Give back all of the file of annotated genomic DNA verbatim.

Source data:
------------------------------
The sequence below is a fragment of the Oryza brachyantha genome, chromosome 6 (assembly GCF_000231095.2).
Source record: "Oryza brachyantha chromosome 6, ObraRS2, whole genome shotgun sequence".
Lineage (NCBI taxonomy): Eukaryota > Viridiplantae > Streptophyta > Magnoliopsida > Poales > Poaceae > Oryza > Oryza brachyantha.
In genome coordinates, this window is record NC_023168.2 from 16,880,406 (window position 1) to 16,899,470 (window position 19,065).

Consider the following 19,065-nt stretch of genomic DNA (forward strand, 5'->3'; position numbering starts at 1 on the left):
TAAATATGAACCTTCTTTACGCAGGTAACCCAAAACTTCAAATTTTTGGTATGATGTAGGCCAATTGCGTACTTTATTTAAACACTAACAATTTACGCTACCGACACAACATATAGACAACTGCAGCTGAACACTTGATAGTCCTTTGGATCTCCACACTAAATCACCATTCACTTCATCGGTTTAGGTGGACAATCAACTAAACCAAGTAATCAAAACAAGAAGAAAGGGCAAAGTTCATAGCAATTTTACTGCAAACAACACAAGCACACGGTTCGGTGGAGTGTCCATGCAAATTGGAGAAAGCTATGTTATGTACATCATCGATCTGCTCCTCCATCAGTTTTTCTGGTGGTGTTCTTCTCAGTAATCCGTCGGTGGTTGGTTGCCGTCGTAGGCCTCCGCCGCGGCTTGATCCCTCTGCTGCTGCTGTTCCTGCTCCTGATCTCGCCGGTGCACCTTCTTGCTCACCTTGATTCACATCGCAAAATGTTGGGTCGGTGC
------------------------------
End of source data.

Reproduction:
The sequence below is a fragment of the Oryza brachyantha genome, chromosome 6 (assembly GCF_000231095.2).
Source record: "Oryza brachyantha chromosome 6, ObraRS2, whole genome shotgun sequence".
Lineage (NCBI taxonomy): Eukaryota > Viridiplantae > Streptophyta > Magnoliopsida > Poales > Poaceae > Oryza > Oryza brachyantha.
In genome coordinates, this window is record NC_023168.2 from 16,880,406 (window position 1) to 16,899,470 (window position 19,065).

Consider the following 19,065-nt stretch of genomic DNA (forward strand, 5'->3'; position numbering starts at 1 on the left):
TAAATATGAACCTTCTTTACGCAGGTAACCCAAAACTTCAAATTTTTGGTATGATGTAGGCCAATTGCGTACTTTATTTAAACACTAACAATTTACGCTACCGACACAACATATAGACAACTGCAGCTGAACACTTGATAGTCCTTTGGATCTCCACACTAAATCACCATTCACTTCATCGGTTTAGGTGGACAATCAACTAAACCAAGTAATCAAAACAAGAAGAAAGGGCAAAGTTCATAGCAATTTTACTGCAAACAACACAAGCACACGGTTCGGTGGAGTGTCCATGCAAATTGGAGAAAGCTATGTTATGTACATCATCGATCTGCTCCTCCATCAGTTTTTCTGGTGGTGTTCTTCTCAGTAATCCGTCGGTGGTTGGTTGCCGTCGTAGGCCTCCGCCGCGGCTTGATCCCTCTGCTGCTGCTGTTCCTGCTCCTGATCTCGCCGGTGCACCTTCTTGCTCACCTTGATTCACATCGCAAAATGTTGGGTCGGTGC